To determine whether cytokine (e.g., IFN-γ) responses to TLR signaling are selectively impaired in TLR4-mutant mice, we examined whether stimulation via another TLR, namely TLR9, altered the PN-specific IgE response typically induced in sensitized mice. TLR9 recognizes the hypomethylated CpG motif present in bacterial DNA. Fig. 5 A shows that no PN-specific IgE was induced in C3H/HeJ mice that were coadministered CpG ODN during their sensitization with PN plus CT. The PN-specific Ig response in CpG-treated mice was characterized by the production of PN-specific IgG2a (data not shown). CpG ODN coadministration also dramatically reduced the anaphylactic symptoms and elevated plasma histamine levels induced by PN/CT. The abrogation of anaphylactic symptoms by coadministration of CpG ODN in our model is in keeping with the reported efficacy of CpG ODN-based immunotherapeutics in both murine models of allergic disease and the treatment of allergic patients (reviewed in Ref.20). Interestingly, i.g. administration of non-CpG ODN also led to a partial reduction of the PN-specific IgE response and a concomitant drop in plasma histamine levels and anaphylactic symptoms. In a previous report, oral administration of the same non-CpG ODN sequence (no. 1982) led to immunostimulatory effects not seen when this sequence was used in vitro or administered parenterally (15). The immunostimulatory effect of non-CpG ODN is apparently associated with a response to the phosphorothioate backbone induced when this adjuvant is delivered to a mucosal surface.
To examine whether i.g. treatment with CpG ODN biased the development of PN-specific T cells, splenocytes from PN plus CT-sensitized mice treated with CpG ODN, non-CpG ODN, or without treatment, were restimulated in vitro. The PN-specific IL-13 response characteristic of PN/CT-sensitized mice was abrogated in the CpG-treated group (Fig. 5,C) and correlated with the absence of PN-specific IgE. IFN-γ (Fig. 5 D) was the major cytokine produced by PN-stimulated spleen cells from the CpG-treated group. CpG coadministration induced a marked PN-specific IFN-γ response in both the presence and absence of CT. The PN-specific IL-13 response was also significantly reduced in mice that received PN/CT with non-CpG ODN, but no IFN-γ response was induced in the absence of the CpG motif (15). Taken together, these results indicate that TLR4-mutant C3H/HeJ mice are not inherently impaired in their ability to regulate IFN-γ and IL-13 production.
Antibiotic treatment induces an allergic response in TLR4 wild-type mice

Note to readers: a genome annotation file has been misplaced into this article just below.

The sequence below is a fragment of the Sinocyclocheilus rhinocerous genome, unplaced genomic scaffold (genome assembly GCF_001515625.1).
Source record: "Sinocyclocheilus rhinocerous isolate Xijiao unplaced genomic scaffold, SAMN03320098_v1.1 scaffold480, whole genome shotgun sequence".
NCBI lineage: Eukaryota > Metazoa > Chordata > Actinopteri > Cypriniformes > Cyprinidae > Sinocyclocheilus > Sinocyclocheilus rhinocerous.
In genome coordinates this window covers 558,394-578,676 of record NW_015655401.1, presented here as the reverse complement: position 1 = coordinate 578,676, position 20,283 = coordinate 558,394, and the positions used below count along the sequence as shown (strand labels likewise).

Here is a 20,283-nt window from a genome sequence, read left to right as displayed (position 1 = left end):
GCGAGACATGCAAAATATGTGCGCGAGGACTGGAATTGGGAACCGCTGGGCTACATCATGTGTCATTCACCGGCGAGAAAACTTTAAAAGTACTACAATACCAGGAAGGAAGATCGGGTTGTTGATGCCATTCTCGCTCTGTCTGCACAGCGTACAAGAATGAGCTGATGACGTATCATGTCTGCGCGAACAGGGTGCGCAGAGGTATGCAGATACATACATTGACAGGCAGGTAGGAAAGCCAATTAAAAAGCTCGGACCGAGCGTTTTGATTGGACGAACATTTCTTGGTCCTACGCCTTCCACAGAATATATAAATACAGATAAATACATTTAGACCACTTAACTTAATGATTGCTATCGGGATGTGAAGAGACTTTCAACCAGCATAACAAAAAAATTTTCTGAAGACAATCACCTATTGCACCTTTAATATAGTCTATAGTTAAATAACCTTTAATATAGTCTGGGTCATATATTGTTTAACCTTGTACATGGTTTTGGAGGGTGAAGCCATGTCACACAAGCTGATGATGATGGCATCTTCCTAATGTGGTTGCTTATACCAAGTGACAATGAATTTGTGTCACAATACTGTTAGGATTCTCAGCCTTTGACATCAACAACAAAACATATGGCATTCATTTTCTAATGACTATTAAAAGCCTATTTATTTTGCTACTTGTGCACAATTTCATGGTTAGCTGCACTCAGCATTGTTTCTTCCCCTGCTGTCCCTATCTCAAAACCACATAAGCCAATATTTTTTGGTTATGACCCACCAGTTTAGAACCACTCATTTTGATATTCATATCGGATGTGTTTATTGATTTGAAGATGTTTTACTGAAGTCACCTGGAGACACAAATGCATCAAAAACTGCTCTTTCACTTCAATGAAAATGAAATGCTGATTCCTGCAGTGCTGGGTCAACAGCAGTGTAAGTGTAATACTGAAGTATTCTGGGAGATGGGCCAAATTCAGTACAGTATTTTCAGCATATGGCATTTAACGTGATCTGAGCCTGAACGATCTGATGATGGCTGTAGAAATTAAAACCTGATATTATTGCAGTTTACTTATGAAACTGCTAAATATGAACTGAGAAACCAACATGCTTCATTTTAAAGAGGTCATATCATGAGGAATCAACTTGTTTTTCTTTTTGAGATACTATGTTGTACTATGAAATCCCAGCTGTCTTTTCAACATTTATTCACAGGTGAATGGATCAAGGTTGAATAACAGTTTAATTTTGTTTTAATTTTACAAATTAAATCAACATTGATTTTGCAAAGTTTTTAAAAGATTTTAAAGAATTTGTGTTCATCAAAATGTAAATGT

The data presented thus far suggest that susceptibility to food allergy is linked to an inability to signal via TLR4. We postulated that, in TLR4-mutant or -deficient mice, the microenvironment of the GALT is altered by the absence of immunoregulatory (or Th1-polarizing) signals normally provided by LPS on the luminal commensal flora. Unchecked, the GALT’s tendency toward a Th2-biased response is skewed in the direction of allergy. If this hypothesis is correct, removal of the source of the TLR4 ligand from normal mice should induce an allergic phenotype similar to that seen in TLR4-mutant mice.
Both TLR4 wild-type C3HeB/FeJ and TLR4-mutant C3H/HeJ mice were treated with a mixture of five antibiotics by gavage, beginning at 2 wk of age (see Materials and Methods). Periodic bacteriologic analysis of the fecal contents showed that this antibiotic treatment protocol greatly reduced and altered the composition of the bacterial flora. Within 5 days of the start of antibiotic treatment, the aerobic bacterial content of the feces was reduced at least 10,000-fold (from ∼109 to <105 CFU/g); anaerobic bacteria were reduced >100-fold (from ∼1010 to 108 CFU/g). Flow cytometric analysis of T and B cell subpopulations confirmed that neither 7 nor 21 days of antibiotic treatment altered the proportions of B and T cells in the spleen, MLN, or PP, or changed their expression of markers of cellular activation (see Materials and Methods, data not shown).
When we examined the response to Ara h 1 plus CT in both antibiotic-treated and -untreated TLR4-mutant and wild-type mice, we found that only a modest, asymptomatic, allergen-specific IgE response was induced when Ara h 1 plus CT was administered i.g. to C3HeB/FeJ mice (Fig. 6,A). Antibiotic decontamination of the luminal flora of C3HeB/FeJ mice before, and during, sensitization with Ara h 1 plus CT induced an allergen-specific IgE response equivalent to that induced in the TLR4-mutant C3H/HeJ strain. Plasma histamine levels and anaphylactic scores were also markedly elevated in the antibiotic-treated C3HeB/FeJ mice (Fig. 6,B). Antibiotic treatment did not alter the allergen-specific IgE response or anaphylactic symptoms induced by sensitization of C3H/HeJ mice with Ara h 1 plus CT. In vitro restimulation of spleen cells from Ara h 1/CT-sensitized C3HeB/FeJ mice induced a marked Ara h 1-specific IFN-γ response (Fig. 6,C), but very low levels of the Th2 cytokines, IL-13 (Fig. 6,D) and IL-5 (Fig. 6 E). The reduction in mucosal TLR4 signaling induced by antibiotic treatment of C3HeB/FeJ mice converts the response to in vitro challenge to an allergic Th2-type response characterized by high levels of IL-13 and IL-5. Antibiotic treatment of C3HeB/FeJ mice reduced the Ara h 1-specific IFN-γ response to the low levels seen in TLR4-mutant C3H/HeJ mice.